How big is big? How small is small? What is precision measurement?

I am in my tenth year as a part-time instructor at Western Michigan University, currently working with junior- and senior-level engineering students. I instruct the hands-on metrology lab of Dr. Pavel Ikonomov’s metrology class. We have about 15 weeks for this three-credit hour class to introduce metrology, focusing on precision measurement. We have about 45 students taking three hours of lecture and three hours of lab each week. These are the questions asked on the first day of lab:

• Where does precision measurement start?
• What is the smallest object you can see with an unaided eye?
• What is the smallest difference you can feel with your sense of touch?

I ask these questions because I want the students to get a sense of size. They struggle with the answers, partly because the class is new and partly because they never gave it much thought.

Precision measurement starts at .001 inch. A finer measurement is considered .0001 inch. I ask them, “How many thousandths are there in an inch?” I ask this question because my former employer included it on a test given to quality department candidates. As an inspector, I graded the inspection test. One person’s answer to “How many thousandths are there in an inch?” was memorable: “I don’t know, they are small, there must be a million of them.”

As my students and I gather around a surface plate, I ask about the difference in thousandths you can feel. Responses range from .050 to just a few thousandths. I place various gage blocks on the surface plate (.100, .101, .102, .103, .104, .105, .110 and .120). Placing the .100 block next to the others you can feel the difference. Your sense of touch can detect below .003 difference. The students get to see what one hundred thousandths looks like, and what .010 and .020 feel like. This is a new experience for many students.

We decide the smallest object you can see is dust, a grain of sand, or a human hair. So, I take one of my gray hairs and measure it with a digital micrometer at .0026. I comment that the standard human hair is about .003 and mine is thinner. We sample students’ hair, all get a chance to measure and all are thicker than mine. Most of the students do not know hair can be measured. They are starting to get a sense of size and the ability to measure to .001 of an inch.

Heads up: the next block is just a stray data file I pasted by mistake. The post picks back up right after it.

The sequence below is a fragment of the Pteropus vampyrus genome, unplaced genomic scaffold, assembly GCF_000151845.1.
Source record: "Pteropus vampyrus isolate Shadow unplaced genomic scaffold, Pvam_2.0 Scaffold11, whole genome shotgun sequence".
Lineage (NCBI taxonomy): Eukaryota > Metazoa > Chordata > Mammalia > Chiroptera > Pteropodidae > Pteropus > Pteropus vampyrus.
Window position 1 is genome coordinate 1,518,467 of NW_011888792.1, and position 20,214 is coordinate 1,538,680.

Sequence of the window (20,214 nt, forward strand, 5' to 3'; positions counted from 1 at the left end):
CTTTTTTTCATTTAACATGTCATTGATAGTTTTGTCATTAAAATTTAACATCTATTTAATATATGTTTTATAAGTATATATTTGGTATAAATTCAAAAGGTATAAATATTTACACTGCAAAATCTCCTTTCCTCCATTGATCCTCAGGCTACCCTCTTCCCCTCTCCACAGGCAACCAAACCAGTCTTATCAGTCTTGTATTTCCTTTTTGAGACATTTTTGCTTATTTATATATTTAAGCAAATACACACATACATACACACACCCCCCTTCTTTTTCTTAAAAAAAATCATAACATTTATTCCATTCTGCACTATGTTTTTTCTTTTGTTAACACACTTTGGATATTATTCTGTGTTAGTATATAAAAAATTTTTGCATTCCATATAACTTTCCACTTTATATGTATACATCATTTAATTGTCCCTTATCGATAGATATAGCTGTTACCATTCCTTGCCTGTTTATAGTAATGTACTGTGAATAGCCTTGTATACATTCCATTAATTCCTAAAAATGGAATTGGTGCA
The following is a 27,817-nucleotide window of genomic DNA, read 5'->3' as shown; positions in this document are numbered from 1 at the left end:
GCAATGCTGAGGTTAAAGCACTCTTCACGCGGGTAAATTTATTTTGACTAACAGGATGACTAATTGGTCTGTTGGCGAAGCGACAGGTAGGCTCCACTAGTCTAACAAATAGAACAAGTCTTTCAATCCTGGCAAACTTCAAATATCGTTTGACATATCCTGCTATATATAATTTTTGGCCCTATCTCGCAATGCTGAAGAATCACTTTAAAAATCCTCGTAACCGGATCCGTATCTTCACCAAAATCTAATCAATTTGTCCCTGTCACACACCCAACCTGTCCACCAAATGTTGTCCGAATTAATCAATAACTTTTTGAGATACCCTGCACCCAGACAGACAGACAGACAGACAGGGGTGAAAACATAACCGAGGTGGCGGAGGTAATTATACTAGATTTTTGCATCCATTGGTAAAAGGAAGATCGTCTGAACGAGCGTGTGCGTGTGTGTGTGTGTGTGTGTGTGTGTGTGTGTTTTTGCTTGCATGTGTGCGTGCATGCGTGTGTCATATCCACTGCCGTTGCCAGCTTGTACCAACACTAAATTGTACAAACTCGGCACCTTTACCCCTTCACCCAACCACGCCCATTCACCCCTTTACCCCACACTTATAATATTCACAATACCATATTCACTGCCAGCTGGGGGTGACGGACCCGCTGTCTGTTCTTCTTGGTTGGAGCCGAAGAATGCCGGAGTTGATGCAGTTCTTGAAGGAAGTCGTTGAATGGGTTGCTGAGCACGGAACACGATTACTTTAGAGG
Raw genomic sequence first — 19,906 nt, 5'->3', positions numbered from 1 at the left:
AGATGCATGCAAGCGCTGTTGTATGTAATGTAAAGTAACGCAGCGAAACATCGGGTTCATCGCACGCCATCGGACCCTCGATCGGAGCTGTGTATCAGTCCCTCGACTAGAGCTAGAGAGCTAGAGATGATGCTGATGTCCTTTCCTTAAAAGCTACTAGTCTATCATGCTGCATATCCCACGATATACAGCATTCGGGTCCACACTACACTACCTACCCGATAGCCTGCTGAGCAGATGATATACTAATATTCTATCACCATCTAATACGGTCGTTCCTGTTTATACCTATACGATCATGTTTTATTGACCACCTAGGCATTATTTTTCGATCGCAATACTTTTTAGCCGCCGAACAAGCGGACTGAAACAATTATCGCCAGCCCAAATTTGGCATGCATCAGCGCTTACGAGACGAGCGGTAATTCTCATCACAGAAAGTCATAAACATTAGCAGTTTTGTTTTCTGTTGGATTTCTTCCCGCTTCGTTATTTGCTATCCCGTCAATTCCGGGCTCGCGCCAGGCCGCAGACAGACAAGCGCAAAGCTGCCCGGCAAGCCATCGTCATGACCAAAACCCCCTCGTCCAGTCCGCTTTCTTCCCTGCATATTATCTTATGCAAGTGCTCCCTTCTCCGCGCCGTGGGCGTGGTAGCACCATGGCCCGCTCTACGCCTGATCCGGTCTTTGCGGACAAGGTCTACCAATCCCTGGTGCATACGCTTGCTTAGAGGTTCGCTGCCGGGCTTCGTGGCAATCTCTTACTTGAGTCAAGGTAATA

This is a hands-on measurement lab. Students are in two-person teams and complete 15 assignments. This allows both students to compare their readings. I stress the part does not change so the measurements should be the same. Sometimes the measurements differ by .020. That is when I have them repeat the assignment to look for measurement errors and why the two are not within .001 of each other. It is new to them and they need practice.

We work with calipers and micrometers to start. Go and no-go gages, pin and thread gages and functional gages are used. We measure threads with the three-pin method and that is eye opening for the students. We have a new Faro Arm, and this year a new Zeiss CMM. We use surface plates, with height stands, dial indicators and gage blocks. We are using optical comparators, optical microscopes, and old Sheffield comparators. There are two larger projects, completing a gage R&R and then a capability study. To finish off the semester it is required to make a part to a provided geometric and tolerancing print, measure the part to the print tolerances and predict if it will fit the gage by the measurements they have recorded. Half the time the part does fit the gage and is in tolerance.

Another point I stress throughout the semester is to check precision instruments prior to use. Always check the zero setting and a few points in the range you are going to measure. I call this process verification and not calibration, which is a much more detailed process. Even if there is a calibration sticker on the gage, what have you done to confirm the gage is acceptable to use? I have had students tell me they never thought about that before. If a caliber was next to a machine, they would just use the caliper without checking. As a quality professional with four certifications (CMI, CQT, CQA, CQE), I understand the need for knowledge to progress a career. I encourage my students—and you—to look outside of the company and university for additional knowledge to improve yourself and your inspectors and join (and get involved in) a professional society.